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"Rome and Jerusalem" Illustrations


Titus, engraving by unknown, after Aegidius Sadeler II, after Titian


To illustrate "Rome and Jerusalem" we decided to use "The Eleven Caesars" series of engravings by hand unknown, published in London by Thomas Bakewell, between 1700 and 1799 and placed in the public domain by the Wellcome Trust.

These engravings were themselves copies of the engravings by Aegidius Sadeler II’s (1570–1629), a Flemish engraver principally active at the Prague court of Rudolf II. They in turn were based on a series of painted half-length portraits of eleven Roman emperors made by Titian in 1536-1540 for Federico II, Duke of Mantua.

The imaginary portraits, inspired by the Lives of Caesars by Suetonius, were among Titian’s best-known works. The paintings were originally housed in a purpose-built room inside the Palazzo Ducale di Mantova. Bernardino Campi added a twelfth portrait in 1562. Between 1627 and 1628 the paintings were sold to Charles I of England by Vincenzo II Gonzaga in perhaps the single most famous collection acquisition in European history, and when the Royal Collection of Charles I was broken up and sold after his execution by the English Commonwealth, the Eleven Caesars passed in 1651 into the collection of Philip IV of Spain. They were all destroyed in a catastrophic fire at the Royal Alcazar of Madrid in 1734, and are now only known from copies and engravings.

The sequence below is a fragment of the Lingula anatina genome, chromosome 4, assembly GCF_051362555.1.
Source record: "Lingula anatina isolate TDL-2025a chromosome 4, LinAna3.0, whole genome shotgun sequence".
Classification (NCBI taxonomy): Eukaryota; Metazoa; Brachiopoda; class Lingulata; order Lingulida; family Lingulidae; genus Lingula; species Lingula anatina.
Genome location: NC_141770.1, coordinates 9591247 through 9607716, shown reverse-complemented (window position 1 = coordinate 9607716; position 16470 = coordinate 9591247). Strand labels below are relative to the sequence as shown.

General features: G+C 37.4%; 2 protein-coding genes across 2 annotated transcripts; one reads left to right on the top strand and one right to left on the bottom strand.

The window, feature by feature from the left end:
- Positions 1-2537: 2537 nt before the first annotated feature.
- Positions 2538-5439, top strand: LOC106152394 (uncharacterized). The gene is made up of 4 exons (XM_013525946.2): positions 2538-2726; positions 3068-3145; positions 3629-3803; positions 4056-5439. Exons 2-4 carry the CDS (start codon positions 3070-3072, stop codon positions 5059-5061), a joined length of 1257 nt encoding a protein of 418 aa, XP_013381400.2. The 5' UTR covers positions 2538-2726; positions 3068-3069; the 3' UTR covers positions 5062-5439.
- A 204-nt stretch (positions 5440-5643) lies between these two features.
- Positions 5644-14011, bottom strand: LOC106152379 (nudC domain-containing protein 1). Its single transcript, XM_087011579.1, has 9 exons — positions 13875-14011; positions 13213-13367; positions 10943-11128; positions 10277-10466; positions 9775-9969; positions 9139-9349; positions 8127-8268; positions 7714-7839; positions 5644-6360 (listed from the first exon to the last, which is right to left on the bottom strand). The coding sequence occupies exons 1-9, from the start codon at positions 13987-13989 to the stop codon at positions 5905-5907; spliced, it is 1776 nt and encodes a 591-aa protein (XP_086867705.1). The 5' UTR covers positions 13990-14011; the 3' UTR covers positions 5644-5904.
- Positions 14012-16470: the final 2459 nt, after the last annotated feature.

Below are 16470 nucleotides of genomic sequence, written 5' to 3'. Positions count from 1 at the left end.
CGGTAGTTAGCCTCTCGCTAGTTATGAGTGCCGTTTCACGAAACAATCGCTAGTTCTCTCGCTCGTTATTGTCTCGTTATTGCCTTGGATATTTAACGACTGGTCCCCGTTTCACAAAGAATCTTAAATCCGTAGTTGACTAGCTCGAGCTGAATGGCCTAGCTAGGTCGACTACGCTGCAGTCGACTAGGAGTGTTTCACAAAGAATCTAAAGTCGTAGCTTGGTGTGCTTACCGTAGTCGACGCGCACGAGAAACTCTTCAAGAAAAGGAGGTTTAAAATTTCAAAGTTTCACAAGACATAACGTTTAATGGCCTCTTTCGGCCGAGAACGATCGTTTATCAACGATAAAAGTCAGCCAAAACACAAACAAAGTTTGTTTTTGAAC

Vespasian, engraving by unknown, after Aegidius Sadeler II, after Titian


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